English language Learners

All students designated as English language learners by the Department of Education must pass the Regents English Language Arts Exam to receive a regular high school diploma. However, those students who enter the U.S. in 9th grade or later may take other required Regents examinations in their native languages if the translated exam is available and if the test is taken within three years of when they entered the U.S. The other required Regents examinations are available in Spanish, Chinese and Russian. Oral translation is provided for students if a version of the test is not available in their language.

More information on graduation requirements can be found on the New York City Department of Education's website.

Students in special education?

Students who receive special education services and are unable to pass the Regents examination may take the Regents Competency Tests, known as the RCT (this is referred to as the "Safety Net") if they enter 9th grade in or after September 2001 and prior to September 2011. In addition, for students who enter 9th grade in or after September 2005, a grade of 55-64 may be considered as a passing score on any Regents exam required for graduation. However, in both of these cases, students will only earn a local, and not a Regent's, diploma. This policy applies both to students with Individualized Education Plans (IEPs) and students who were, but are no longer, in high school special education.

The law states that the majority of students who receive special education services should be prepared to earn regular high school diplomas. However, for a small minority of students, may graduate with one of two credentials: the Career Development and Occupational Studies (CDOS) Commencement Credential; or  the Skills and Achievement Commencement Credential (SACC). They replace the "IEP Diploma," which is no longer offered. These credentials are not as useful as a regular diploma; for example, you cannot enlist in the military services or attend even a two-year college with tem. Students with disabilities can also be prepared for the GED but cannot be forced to pursue that degree instead of a regular diploma. For more information on these, see the Advocates for Children graduation guidelines (pdf) for students with disabilities.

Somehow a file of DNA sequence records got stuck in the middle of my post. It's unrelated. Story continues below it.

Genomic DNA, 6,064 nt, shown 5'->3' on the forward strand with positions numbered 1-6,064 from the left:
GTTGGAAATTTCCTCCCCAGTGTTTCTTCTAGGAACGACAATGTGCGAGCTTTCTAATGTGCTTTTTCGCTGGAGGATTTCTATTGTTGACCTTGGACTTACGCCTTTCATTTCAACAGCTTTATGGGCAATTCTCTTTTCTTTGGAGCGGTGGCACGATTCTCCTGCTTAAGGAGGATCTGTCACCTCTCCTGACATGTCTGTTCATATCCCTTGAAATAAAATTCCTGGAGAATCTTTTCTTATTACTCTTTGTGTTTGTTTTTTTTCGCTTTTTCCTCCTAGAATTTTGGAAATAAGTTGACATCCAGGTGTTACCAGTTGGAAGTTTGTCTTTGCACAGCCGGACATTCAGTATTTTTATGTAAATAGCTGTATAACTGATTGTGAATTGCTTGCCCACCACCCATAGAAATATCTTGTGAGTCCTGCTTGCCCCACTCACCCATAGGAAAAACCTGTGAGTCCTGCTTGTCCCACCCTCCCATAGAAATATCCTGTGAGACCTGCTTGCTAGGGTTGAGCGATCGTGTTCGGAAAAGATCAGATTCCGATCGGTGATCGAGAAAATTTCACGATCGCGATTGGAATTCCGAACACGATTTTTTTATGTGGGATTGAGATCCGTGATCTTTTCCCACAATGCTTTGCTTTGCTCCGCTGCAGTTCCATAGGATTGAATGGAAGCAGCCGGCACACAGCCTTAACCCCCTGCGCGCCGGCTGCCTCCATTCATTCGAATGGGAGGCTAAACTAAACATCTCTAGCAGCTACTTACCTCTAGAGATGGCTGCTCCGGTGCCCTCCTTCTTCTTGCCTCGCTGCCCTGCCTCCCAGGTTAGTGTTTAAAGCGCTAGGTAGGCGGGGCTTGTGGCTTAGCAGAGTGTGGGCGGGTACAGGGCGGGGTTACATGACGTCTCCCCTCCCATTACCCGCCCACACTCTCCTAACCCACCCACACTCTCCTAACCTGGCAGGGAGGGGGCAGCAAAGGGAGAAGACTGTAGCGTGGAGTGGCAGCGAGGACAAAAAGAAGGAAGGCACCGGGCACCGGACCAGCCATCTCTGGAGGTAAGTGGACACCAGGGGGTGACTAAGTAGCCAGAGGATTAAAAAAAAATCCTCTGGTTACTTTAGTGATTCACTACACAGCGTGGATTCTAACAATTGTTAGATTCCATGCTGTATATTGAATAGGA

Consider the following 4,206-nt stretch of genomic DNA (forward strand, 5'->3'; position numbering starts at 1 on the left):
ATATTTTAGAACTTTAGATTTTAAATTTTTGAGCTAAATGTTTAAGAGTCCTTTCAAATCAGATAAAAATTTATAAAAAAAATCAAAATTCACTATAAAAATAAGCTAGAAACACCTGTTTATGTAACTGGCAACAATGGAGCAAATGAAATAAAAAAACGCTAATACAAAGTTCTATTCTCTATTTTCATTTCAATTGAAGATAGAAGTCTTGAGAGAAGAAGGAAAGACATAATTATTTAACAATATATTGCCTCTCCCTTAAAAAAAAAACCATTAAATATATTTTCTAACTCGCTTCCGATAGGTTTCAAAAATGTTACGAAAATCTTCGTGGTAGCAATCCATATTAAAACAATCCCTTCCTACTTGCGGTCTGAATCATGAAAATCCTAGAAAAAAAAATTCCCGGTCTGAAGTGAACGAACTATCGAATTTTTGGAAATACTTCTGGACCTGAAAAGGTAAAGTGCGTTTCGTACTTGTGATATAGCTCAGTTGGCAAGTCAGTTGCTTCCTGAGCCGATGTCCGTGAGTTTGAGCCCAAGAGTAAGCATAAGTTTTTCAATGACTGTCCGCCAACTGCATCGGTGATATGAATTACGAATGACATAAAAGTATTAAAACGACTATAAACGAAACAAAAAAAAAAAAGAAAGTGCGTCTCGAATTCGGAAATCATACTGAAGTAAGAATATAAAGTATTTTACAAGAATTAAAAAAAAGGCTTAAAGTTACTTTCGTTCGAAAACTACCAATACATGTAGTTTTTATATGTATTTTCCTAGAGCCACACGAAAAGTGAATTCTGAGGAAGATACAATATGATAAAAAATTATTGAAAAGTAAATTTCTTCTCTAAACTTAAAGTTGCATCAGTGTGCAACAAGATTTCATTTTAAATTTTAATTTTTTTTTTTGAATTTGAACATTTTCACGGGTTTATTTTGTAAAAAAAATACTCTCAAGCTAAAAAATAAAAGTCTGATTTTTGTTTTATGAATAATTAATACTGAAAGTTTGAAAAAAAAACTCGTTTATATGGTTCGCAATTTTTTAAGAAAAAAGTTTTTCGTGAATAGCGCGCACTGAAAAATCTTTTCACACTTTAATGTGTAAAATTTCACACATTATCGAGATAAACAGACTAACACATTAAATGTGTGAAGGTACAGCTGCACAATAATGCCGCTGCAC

If you are not sure whether your child is being prepared for a local, Regents or GED diploma, look on page 9 of his IEP. If the IEP says he is tracked for a local or Regent's diploma, talk to the supervisor or assistant principal of special education to make sure he is earning the credits he needs and being prepared for the graduation exams. If the IEP says he is tracked for a CDOS or a SACC, but you think your child should be able to earn a regular diploma, you can request a review meeting and use your due process rights. It might help to seek the advice of an advocate or attorney.

You should be focusing on the type of diploma your child is to earn way before he arrives at high school; as soon as your child is enrolled in school, you should be ensuring that he gets access to the regular curriculum and assistance necessary to meet the standards applicable to all children in his age group, unless his cognitive ability will not allow him to do so. Children who miss out on important instruction in the early grades may not be able to catch up later. Please see our page for more information about special education services.